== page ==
The difference pictures of a certain kind make to a text is graphically demonstrated here. Accompanying the song of a little bird "inside" Sarah—through summer, fall, and winter, and into the next spring—are not moody evocations but poster-like crystallizations, in the nursery-mode of the late-Twenties/early-Thirties, but with reflections of a latter-day sensibility in the space-filling composition and (sometimes) stagey design. The merest snatch of text brings an emblematic, frame-able picture—as when we see, with "The little bird sang all winter," a fat rabbit hunched down in the snow, and two smaller rabbits snuggled in an underground nest. Meanwhile, just winging into sight, is the little bird—who somehow turns up in picture after picture, even as his song is always inside Sarah's head. What he is singing is a song of the seasons—"of snowflakes and frosty windows and the sting of the wind"; "of silky new grass and the smell of wet earth"—which Sarah's parents can't hear; and then, in the spring, she meets a friend who hears the song too. With the strongly realized pictures, the melodious text becomes, indeed, a sort of background melody—which is one perfectly valid way for youngsters to take in a picture book. It's a safe bet, too, that they'll remember Tufari's decorative patterns and embellishments as what the song was all about.

Pub Date: April 1, 1982

ISBN: 0688008178

Page Count: 24

Publisher: Greenwillow Books

Review Posted Online: May 13, 2012

Kirkus Reviews Issue: April 1, 1982

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More gift book than storybook, this is a meaningful addition to nursery bookshelves


A young child explores the unlimited potential inherent in all humans.

“Have you ever wondered why you are here?” asks the second-person narration. There is no one like you. Maybe you’re here to make a difference with your uniqueness; maybe you will speak for those who can’t or use your gifts to shine a light into the darkness. The no-frills, unrhymed narrative encourages readers to follow their hearts and tap into their limitless potential to be anything and do anything. The precisely inked and colored artwork plays with perspective from the first double-page spread, in which the child contemplates a mountain (or maybe an iceberg) in their hands. Later, they stand on a ladder to place white spots on tall, red mushrooms. The oversized flora and fauna seem to symbolize the presumptively insurmountable, reinforcing the book’s message that anything is possible. This quiet read, with its sophisticated central question, encourages children to reach for their untapped potential while reminding them it won’t be easy—they will make messes and mistakes—but the magic within can help overcome falls and failures. It’s unlikely that members of the intended audience have begun to wonder about their life’s purpose, but this life-affirming mood piece has honorable intentions. The child, accompanied by an adorable piglet and sporting overalls and a bird-beaked cap made of leaves, presents white.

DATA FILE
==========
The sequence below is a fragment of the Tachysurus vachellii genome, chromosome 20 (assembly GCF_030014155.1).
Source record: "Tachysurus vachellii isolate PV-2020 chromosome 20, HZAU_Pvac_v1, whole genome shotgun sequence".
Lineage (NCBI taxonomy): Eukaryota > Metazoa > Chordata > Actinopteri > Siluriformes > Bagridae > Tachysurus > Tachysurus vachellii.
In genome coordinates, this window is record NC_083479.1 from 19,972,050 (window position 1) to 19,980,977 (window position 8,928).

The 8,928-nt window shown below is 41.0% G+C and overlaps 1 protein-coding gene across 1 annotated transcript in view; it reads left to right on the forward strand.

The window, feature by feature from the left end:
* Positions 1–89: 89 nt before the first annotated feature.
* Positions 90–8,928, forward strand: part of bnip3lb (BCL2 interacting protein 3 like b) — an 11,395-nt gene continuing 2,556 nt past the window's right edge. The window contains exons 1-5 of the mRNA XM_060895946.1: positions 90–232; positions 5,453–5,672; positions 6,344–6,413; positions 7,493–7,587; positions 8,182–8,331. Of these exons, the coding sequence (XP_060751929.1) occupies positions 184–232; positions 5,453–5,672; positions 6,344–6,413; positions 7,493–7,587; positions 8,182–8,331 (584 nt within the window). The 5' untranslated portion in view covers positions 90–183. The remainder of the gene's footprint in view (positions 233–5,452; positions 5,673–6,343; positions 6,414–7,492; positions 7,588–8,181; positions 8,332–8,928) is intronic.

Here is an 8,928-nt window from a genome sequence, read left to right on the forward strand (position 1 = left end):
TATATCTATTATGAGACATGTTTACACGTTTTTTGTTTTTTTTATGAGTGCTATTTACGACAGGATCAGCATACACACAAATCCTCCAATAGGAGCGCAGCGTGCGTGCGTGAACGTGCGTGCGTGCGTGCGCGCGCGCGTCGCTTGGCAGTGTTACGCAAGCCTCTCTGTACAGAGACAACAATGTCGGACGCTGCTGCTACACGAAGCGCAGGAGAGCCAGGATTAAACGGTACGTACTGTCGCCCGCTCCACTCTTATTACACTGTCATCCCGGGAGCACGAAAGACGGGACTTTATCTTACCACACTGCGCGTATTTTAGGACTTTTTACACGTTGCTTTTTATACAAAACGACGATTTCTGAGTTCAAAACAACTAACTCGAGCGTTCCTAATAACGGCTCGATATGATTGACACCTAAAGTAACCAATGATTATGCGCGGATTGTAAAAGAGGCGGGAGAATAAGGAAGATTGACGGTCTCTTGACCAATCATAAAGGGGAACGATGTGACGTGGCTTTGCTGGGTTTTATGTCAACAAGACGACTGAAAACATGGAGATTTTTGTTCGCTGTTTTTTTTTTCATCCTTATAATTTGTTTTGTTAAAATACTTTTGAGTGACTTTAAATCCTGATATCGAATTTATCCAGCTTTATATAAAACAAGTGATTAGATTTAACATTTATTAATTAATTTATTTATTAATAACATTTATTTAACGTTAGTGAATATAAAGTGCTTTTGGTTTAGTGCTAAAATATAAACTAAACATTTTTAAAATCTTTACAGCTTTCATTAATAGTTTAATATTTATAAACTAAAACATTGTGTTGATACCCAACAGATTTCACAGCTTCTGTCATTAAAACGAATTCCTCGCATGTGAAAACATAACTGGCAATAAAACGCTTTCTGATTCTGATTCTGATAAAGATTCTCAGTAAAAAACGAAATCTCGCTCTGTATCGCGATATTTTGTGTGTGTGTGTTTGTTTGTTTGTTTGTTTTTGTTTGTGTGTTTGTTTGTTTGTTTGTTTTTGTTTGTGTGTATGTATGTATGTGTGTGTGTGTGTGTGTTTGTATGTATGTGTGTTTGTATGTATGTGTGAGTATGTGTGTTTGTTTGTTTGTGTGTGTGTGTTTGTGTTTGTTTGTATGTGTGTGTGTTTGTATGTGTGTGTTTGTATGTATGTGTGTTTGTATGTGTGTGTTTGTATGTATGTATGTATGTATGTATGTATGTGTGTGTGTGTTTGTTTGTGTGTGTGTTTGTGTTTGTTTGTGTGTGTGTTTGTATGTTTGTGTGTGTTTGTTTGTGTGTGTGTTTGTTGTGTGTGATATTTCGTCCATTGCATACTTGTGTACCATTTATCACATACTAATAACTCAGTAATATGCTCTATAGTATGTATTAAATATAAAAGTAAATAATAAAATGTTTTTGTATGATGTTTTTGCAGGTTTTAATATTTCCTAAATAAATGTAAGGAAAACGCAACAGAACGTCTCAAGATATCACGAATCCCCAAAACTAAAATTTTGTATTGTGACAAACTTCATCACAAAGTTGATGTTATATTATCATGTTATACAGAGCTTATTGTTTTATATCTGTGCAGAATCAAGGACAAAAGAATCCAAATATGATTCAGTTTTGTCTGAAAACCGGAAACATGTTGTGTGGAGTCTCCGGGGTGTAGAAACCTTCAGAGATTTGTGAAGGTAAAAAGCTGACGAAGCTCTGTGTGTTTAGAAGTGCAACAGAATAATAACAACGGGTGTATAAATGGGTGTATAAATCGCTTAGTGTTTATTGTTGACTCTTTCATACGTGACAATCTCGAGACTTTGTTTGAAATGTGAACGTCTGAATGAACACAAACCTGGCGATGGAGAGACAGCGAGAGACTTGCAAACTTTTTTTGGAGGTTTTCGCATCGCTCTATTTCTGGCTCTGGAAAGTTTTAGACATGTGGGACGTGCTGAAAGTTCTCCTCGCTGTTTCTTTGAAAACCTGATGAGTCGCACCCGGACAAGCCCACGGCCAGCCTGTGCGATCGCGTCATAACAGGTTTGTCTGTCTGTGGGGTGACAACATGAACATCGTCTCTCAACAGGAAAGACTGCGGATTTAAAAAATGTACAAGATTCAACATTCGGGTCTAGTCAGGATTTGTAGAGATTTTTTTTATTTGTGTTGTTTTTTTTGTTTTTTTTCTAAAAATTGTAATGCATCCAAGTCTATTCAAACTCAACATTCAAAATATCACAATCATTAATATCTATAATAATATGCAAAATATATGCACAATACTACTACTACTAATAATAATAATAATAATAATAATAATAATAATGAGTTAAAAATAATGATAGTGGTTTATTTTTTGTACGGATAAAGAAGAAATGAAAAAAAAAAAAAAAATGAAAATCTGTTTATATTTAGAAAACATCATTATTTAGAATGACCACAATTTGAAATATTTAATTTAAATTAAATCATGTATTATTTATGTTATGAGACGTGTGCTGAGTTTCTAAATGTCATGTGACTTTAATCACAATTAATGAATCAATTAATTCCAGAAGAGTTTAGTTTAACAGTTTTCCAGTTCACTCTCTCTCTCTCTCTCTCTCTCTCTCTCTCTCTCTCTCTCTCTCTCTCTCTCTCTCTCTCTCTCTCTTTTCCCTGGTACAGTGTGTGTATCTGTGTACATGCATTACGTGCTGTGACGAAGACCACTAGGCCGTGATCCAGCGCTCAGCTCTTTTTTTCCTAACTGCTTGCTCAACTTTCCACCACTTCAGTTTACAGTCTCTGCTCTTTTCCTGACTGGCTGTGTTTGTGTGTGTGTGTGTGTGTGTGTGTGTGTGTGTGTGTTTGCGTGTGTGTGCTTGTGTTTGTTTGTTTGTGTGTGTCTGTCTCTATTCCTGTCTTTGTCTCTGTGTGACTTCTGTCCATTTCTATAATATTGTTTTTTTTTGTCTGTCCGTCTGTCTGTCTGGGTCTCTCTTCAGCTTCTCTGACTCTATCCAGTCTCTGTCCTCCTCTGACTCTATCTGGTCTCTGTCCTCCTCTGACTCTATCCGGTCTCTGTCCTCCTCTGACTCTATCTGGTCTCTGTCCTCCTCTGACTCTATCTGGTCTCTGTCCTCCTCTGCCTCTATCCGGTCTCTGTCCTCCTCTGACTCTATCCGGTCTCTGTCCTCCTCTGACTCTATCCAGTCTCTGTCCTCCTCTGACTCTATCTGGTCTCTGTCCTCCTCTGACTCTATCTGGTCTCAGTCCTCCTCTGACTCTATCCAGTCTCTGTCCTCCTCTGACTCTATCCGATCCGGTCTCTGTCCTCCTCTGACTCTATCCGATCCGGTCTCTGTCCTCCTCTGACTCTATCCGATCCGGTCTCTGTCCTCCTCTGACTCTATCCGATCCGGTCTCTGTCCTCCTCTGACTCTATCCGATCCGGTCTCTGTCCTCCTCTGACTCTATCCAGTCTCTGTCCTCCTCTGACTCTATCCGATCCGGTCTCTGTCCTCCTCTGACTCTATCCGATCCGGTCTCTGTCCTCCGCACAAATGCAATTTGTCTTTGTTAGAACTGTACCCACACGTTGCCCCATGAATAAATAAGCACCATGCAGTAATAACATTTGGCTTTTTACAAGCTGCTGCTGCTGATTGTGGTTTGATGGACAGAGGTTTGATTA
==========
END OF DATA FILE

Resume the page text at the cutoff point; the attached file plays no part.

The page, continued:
More gift book than storybook, this is a meaningful addition to nursery bookshelves . (Picture book. 2-8)

Pub Date: Sept. 15, 2019

ISBN: 978-1-946873-75-0

Page Count: 40

Publisher: Compendium

Review Posted Online: May 22, 2019

Kirkus Reviews Issue: June 15, 2019

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With the same delightfully irreverent spirit that he brought to his retelling of "Little Red Riding Hood" (1987), Marshall enlivens another favorite. Although completely retold with his usual pungent wit and contemporary touches ("I don't mind if I do," says Goldilocks, as she tries out porridge, chair, and bed), Marshall retains the stories well-loved pattern, including Goldilocks escaping through the window (whereupon Baby Bear inquires, "Who was that little girl?"). The illustrations are fraught with delicious humor and detail: books that are stacked everywhere around the rather cluttered house, including some used in lieu of a missing leg for Papa Bear's chair; comically exaggerated beds—much too high at the head and the foot; and Baby Bear's wonderfully messy room, which certainly brings the story into the 20th century. Like its predecessor, perfect for several uses, from picture-book hour to beginning reading.

Pub Date: Sept. 1, 1988

ISBN: 0140563660

Page Count: 36

Publisher: Dial Books

Review Posted Online: Oct. 26, 2011

Kirkus Reviews Issue: Aug. 15, 1988

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